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Lifestyles, Sexual and Sociological Aspects

 

Furry lifestylers

The phrases furry lifestyle and furry lifestyler first appeared in July 1996 on the newsgroup alt.fan.furry during an ongoing dispute within that online community. The Usenet newsgroup alt.lifestyle.furry was created to accommodate discussion beyond furry art and literature, and to resolve disputes concerning what should or should not be associated with the fandom; its members quickly adopted the term furry lifestylers, and still consider the fandom and the lifestyle to be separate social entities. They have defined and adopted an alternative meaning of the word furry specific to this group: "a person with an important emotional/spiritual connection with an animal or animals, real, fictional, or symbolic."



In their 2007 survey, Gerbasi et al. examined what it meant to be a furry, and proposed a taxonomy in which to categorize different "types" of furries. The largest group—38% of those surveyed—described their interest in furry fandom predominantly as a "route to socializing with others who share common interests such as anthropomorphic art and costumes." However they also identified furries who saw themselves as "other than human", or who desired to become more like the furry species which they identified with.

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Sexual Aspects

When compared with the general population, homosexuality and bisexuality are over-represented in the furry fandom by about a factor of 10. Of the US population, about 1.8% of persons self-identify as bisexual and 1.7% as homosexual according to a 2011 study from scholars at UCLA. In contrast, according to four different surveys 14–25% of the fandom members report homosexuality, 37–52% bisexuality, 28–51% heterosexuality, and 3–8% other forms of alternative sexual relationships. Approximately half of the respondents reported being in a relationship, of which 76% were in a relationship with another member of furry fandom. Examples of sexual aspects within furry fandom include erotic art and furry-themed cybersex. The term "yiff" is sometimes used to indicate sexual activity or sexual material within the fandom—this applies to sexual activity and interaction within the subculture whether in the form of cybersex or offline.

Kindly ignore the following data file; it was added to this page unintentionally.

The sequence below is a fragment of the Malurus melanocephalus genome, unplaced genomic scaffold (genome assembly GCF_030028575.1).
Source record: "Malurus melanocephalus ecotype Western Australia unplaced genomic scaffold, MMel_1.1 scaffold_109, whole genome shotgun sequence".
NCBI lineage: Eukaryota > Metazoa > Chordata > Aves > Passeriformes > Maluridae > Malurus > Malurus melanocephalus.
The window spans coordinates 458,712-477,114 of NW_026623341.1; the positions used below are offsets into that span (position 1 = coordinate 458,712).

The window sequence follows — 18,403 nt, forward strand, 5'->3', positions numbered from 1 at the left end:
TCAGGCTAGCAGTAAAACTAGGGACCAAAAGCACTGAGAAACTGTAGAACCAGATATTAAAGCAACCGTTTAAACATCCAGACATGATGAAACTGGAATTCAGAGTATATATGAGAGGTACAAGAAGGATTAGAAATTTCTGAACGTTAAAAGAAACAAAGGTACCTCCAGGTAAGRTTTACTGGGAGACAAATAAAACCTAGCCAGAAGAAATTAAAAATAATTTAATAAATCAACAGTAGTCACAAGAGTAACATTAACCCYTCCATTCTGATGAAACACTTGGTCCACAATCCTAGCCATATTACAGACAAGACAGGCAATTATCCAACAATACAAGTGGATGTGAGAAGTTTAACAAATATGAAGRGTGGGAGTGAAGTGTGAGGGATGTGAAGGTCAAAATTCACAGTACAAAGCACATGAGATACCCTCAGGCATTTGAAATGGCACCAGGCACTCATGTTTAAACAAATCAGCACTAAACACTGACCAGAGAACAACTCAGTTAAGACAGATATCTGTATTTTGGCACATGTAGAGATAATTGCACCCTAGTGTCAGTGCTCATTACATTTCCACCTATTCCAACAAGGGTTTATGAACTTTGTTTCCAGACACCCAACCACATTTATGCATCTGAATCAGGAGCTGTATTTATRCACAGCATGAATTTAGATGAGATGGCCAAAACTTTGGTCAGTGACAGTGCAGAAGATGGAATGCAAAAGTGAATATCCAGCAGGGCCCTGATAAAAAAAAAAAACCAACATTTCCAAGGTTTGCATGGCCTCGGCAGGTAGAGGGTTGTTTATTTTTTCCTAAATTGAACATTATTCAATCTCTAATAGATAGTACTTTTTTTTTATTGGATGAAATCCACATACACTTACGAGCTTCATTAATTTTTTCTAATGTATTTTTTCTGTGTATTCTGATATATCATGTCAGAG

Sexual attraction to furry characters is on an climb since 2009. In one survey with 4,300 furry respondents, 37% answered that sexual attraction is important in their furry activities, 38% were ambivalent, and 24% answered that it has little or nothing to do with their furry activities. In a different online survey, 33% of furry respondents answered that they have a "significant sexual interest in furry", another 46% stated they have a "minor sexual interest in furry", and the remaining 21% stated they have a "non-sexual interest in furry". The survey specifically avoided adult-oriented websites to prevent bias. Another survey found that 96.3% of male furry respondents reported viewing furry pornography, compared with 78.3% of female; males estimated 50.9% of all furry art they view is pornographic, compared with 30.7% female. Furries have a slight preference for pornographic furry artwork over non-pornographic artwork. 17.1% of males reported that when they viewed pornography it is exclusively or near-exclusively furry pornography, and only about 5% reported that pornography was the top factor which got them into the fandom.